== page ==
|Low-key Colston continues to impress everyone but himself|
|Written by Admin|
|Thursday, 13 December 2007 00:15|
His right knee has been sore since training camp. His back has been bothering him since he fell hard after an acrobatic reception in Week 2. The nagging injuries caused New Orleans' top receiver to lose most of the bulk he added to his 6-foot-4 frame over the summer.
Then there's the inconsistency of the Saints, who have struggled to stay near .500 and have narrowly kept alive hope of an NFC wild-card playoff berth.
``It's been a pretty trying season, personally just being injured the whole year and having to continue to fight through the injuries week in and week out,'' Colston said. ``Obviously, as a team, we haven't performed on the field like we expected to, so it's been a pretty frustrating year.''
And yet, the low-key, seventh-round draft pick out of Hofstra remains one of the top receivers in the league and a crucial factor in whatever success the Saints (6-7) have had.
He leads the team with eight touchdowns, matching his total for all of last season. His 79 receptions is tied for eighth in the NFL, and his 978 yards is tied for 10th in the league.
Colston is on pace to easily eclipse the 1,038 yards he gained during his surprising rookie season, when he emerged from virtual obscurity and performed so well in training camp that the Saints decided to trade Donte Stallworth.
One of his better performances of the season came Monday night in Atlanta, when he caught nine passes for 92 yards, including two difficult touchdown receptions in tight coverage.
``He is a legitimate big-time player in the league,'' said Arizona coach Ken Whisenhunt, whose team must deal with Colston on Sunday in New Orleans. ``There's certainly a confidence factor between the quarterback and him.
``Whenever you have that working, they understand the timing and where to put the ball, makes it much more difficult to defend those types of players. I have a lot of respect for what he's accomplished in those two short years.''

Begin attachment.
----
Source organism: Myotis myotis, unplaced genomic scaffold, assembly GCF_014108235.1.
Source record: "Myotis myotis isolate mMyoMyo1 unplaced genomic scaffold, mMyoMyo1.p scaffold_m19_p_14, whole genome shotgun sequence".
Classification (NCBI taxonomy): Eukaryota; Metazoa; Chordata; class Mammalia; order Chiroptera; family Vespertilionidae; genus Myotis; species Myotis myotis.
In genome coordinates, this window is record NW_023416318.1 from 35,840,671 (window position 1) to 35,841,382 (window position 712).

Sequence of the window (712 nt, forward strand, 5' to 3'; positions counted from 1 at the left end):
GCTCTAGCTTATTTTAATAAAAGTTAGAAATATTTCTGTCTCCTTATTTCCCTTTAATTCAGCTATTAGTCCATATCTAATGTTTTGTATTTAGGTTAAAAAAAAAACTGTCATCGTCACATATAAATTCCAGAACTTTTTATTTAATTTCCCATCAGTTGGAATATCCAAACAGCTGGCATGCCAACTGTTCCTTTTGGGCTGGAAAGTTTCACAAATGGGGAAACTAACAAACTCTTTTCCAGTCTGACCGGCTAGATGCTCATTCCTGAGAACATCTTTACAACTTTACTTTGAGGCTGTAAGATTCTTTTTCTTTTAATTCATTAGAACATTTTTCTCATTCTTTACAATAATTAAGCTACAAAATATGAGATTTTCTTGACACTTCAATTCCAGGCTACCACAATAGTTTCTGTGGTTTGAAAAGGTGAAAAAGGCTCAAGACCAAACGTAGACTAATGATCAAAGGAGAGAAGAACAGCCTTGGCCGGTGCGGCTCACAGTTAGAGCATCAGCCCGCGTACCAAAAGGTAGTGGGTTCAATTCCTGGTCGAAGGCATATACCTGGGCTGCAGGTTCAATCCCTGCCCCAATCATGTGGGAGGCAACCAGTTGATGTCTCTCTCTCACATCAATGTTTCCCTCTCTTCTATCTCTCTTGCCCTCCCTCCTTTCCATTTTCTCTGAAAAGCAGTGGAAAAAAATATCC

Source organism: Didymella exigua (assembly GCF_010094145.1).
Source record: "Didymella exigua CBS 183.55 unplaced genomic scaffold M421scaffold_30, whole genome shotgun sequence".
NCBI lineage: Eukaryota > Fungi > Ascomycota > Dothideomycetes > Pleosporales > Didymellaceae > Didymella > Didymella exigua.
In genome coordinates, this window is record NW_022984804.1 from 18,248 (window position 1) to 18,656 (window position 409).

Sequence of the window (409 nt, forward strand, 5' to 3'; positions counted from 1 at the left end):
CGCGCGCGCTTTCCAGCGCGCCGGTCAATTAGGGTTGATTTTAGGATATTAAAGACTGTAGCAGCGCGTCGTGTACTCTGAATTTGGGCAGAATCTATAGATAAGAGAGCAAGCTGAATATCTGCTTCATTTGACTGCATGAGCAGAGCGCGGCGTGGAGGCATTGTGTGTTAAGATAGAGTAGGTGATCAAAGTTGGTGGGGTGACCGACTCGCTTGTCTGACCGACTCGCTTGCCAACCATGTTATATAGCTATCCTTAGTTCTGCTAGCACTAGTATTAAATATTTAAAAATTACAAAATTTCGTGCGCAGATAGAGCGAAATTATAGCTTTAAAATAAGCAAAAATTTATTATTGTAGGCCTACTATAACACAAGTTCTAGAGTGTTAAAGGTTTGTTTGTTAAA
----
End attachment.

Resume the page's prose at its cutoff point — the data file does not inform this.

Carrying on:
Both of Colston's touchdowns in Atlanta illustrated Whisenhunt's point.
On the first, Drew Brees took advantage of Colston's height and agility, throwing a 15-yard pass high and over Colston's back shoulder so it would be out of the reach of a closely pursuing defender. Colston leapt up and twisted in the air to grab the pass before crashing down in the back of the end zone.
Colston's concentration and sure hands helped him on his second TD, when he crouched between two defenders to grab a quick slant from Brees along the goal line.
``I've had some good games and made some good plays, which is what I expect myself to do, but just from a consistency standpoint I haven't been where I'd like to be this season,'' Colston said. ``I pretty much go out and do my job. That's the way I look at it.''
Colston's new teammate, veteran receiver David Patten, gushes about Colston's maturity, work ethic and selflessness.
``True professionalism, work ethic second to none, a team-oriented guy,'' Patten said. ``Although he knows he's the man, when things don't go his way, he has such a great attitude he never complains.
``He never wants to take plays off in practice. ... It's just not in his nature. It's not in his being. He cannot sit out. He feels like he's letting us down when he doesn't take a snap in practice.''
Colston, who began class at Hofstra as an electrical engineering major before switching to psychology (the engineering labs too often conflicted with football, he said), is very soft-spoken and doesn't seem to enjoy talking about himself.
When asked what has been good about this season, he steers the focus of his answer to the team.
``We definitely found out the kind of character we have in this locker room. We've got guys who are going to fight to the end and always keep believing,'' Colston said. ``So just from that standpoint, that's definitely a good thing to take away from this season.''
Patten, however, said Colston has much to be proud of, and has the potential to be ``one of the all-time greats'' if he maintains the approach to the game he has had his first two seasons.
``The team has struggled this year, but if you look at him, he's been doing great with the opportunities he's given,'' Patten said. ``Every time you throw him the ball he makes something happen. He's tough. He does everything you ask of him.
``We have a receiving corps of guys who work every day and are unselfish, and he's the leader of that because he leads by example.''